While public service methods and formats are changing, criticism of the institutions involved continues to be multi-faceted: scandals such as the one that recently surfaced at Rundfunk Berlin-Brandenburg (RBB) or the doubts publicly raised about the political independence of broadcasting councils have also led to negative headlines in recent times. acatech member Christoph Neuberger, Freie Universität Berlin and scientific managing director of the Weizenbaum-Institut, pointed out that the weaknesses of the system were being tackled: he said that the new Interstate Broadcasting Treaty that has just been concluded contains new, effective compliance regulations and aims to consolidate competences between the state public service broadcasters. He said that, in addition, according to the provisions of the new agreement, broadcasting councils, which represent the public, are to be involved more actively in the quality control of content. Christoph Neuberger added that reliable “beacons” of information were important for people to safely get their bearings at a time of disinformation and hate speech and to be able to evaluate news reports.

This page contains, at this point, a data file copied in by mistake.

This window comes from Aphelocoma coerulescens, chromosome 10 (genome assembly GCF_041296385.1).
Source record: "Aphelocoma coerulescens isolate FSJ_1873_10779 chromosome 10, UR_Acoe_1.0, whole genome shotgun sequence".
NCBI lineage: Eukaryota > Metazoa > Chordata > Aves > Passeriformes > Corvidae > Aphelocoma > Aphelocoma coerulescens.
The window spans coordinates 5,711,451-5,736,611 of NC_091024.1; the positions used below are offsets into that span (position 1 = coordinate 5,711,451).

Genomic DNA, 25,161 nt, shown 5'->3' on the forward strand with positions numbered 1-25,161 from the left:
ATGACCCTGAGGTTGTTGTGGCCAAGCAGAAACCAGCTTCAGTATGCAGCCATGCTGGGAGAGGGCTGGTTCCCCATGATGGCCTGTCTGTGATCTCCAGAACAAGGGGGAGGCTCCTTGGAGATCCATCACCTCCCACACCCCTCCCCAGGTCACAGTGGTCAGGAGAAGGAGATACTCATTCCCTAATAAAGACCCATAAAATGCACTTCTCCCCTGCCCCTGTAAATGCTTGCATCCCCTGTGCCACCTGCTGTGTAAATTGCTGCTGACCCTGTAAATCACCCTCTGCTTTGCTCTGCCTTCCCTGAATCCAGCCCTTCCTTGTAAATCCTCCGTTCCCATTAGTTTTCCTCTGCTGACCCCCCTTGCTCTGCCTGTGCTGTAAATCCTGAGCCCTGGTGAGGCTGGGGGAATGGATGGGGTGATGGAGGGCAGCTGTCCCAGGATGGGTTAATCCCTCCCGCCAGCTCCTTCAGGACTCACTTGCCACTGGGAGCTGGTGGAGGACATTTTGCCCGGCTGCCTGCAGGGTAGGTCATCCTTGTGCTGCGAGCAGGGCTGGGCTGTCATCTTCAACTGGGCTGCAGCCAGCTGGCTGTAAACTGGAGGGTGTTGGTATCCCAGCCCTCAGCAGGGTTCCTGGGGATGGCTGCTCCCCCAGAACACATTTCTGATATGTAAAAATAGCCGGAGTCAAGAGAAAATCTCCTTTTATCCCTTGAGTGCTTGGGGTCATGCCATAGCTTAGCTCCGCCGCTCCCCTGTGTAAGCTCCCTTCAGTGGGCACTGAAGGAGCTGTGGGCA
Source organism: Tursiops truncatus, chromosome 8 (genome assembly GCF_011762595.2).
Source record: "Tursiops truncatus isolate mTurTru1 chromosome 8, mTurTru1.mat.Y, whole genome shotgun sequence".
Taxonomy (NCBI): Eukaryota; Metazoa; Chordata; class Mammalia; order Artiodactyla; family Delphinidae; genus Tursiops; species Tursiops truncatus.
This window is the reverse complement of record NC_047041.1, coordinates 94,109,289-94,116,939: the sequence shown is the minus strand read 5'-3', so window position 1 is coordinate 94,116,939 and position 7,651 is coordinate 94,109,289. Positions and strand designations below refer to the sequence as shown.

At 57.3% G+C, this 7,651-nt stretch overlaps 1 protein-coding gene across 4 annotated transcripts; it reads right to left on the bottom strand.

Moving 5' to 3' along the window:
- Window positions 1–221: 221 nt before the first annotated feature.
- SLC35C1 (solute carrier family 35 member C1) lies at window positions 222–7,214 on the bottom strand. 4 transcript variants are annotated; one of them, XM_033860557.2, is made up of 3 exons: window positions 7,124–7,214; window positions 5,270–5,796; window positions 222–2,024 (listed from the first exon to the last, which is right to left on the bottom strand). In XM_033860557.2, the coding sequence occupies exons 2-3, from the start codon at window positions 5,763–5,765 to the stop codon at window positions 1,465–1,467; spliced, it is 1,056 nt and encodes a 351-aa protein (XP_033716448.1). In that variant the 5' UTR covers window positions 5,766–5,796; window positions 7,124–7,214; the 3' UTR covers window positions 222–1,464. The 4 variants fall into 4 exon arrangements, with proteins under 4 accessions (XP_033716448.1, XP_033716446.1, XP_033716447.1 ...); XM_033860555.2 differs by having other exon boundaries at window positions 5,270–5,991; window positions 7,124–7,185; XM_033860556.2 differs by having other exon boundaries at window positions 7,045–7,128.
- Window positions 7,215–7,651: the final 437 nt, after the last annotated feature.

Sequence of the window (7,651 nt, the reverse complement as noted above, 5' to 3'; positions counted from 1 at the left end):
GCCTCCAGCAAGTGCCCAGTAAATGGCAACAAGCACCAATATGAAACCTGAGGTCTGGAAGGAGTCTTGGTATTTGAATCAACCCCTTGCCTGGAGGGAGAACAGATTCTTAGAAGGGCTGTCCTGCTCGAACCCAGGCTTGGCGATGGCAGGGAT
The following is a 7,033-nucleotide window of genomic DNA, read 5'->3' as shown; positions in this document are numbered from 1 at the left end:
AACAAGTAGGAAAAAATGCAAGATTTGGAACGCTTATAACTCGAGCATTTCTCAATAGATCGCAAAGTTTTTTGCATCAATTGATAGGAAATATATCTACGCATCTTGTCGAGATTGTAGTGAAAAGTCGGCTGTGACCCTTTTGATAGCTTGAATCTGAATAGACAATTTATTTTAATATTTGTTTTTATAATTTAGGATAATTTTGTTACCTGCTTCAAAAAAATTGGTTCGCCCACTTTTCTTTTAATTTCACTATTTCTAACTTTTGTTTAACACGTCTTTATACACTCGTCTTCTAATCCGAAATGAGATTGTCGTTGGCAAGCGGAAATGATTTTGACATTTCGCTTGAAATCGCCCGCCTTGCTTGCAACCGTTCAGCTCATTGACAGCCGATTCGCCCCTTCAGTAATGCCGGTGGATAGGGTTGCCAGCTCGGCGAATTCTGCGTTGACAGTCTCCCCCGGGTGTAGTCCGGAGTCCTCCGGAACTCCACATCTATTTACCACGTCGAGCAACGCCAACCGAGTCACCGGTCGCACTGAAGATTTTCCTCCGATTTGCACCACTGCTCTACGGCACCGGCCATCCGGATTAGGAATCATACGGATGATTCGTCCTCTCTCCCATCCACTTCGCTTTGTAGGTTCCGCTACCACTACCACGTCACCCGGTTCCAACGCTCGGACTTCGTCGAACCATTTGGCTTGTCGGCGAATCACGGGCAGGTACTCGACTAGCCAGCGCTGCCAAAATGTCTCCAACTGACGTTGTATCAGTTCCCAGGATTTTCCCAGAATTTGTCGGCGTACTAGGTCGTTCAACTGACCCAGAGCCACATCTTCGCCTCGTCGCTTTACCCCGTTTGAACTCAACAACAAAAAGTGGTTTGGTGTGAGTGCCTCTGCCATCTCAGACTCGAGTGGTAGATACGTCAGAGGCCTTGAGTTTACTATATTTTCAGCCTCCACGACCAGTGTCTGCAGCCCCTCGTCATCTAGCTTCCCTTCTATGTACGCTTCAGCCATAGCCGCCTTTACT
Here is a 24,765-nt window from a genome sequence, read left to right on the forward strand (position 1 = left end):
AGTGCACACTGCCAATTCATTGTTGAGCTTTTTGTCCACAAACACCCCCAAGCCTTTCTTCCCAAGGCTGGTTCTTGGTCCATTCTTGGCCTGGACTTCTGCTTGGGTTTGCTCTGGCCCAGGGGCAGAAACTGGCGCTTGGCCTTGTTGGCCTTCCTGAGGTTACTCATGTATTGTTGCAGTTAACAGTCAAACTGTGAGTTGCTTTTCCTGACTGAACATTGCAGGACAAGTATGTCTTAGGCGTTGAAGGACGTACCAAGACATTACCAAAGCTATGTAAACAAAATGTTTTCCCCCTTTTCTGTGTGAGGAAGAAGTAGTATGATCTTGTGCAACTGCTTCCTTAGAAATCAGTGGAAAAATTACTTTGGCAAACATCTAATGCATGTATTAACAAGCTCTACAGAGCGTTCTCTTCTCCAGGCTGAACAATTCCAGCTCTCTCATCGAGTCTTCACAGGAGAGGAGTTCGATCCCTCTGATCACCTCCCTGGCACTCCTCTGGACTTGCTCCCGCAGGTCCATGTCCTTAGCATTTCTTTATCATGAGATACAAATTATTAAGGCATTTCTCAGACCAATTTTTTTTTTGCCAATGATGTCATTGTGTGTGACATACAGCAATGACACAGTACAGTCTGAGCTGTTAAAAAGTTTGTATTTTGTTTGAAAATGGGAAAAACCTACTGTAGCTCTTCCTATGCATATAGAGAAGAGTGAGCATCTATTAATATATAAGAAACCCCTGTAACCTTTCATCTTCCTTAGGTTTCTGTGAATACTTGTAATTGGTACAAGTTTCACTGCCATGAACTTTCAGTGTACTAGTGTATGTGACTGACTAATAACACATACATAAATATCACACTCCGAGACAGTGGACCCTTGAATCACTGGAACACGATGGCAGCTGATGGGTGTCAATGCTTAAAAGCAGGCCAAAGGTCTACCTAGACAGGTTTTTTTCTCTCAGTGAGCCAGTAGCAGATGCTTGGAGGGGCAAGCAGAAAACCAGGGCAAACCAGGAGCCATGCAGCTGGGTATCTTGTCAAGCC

Claudia Paganini, from the Munich School of Philosophy and co-director of zem::dg, moderated the discussion. Some contributions illustrated the controversial nature of the topic. For example, the question of the necessity for digital and asynchronous formats was posed – after all, the average audience reached by public service broadcasters use these formats very rarely but instead want the high-quality linear radio and television service that they are used to. On a positive note, it was emphasised that the “snackable news” on social media platforms can be easily linked with the detailed background reports and reportage available in the public service media centres.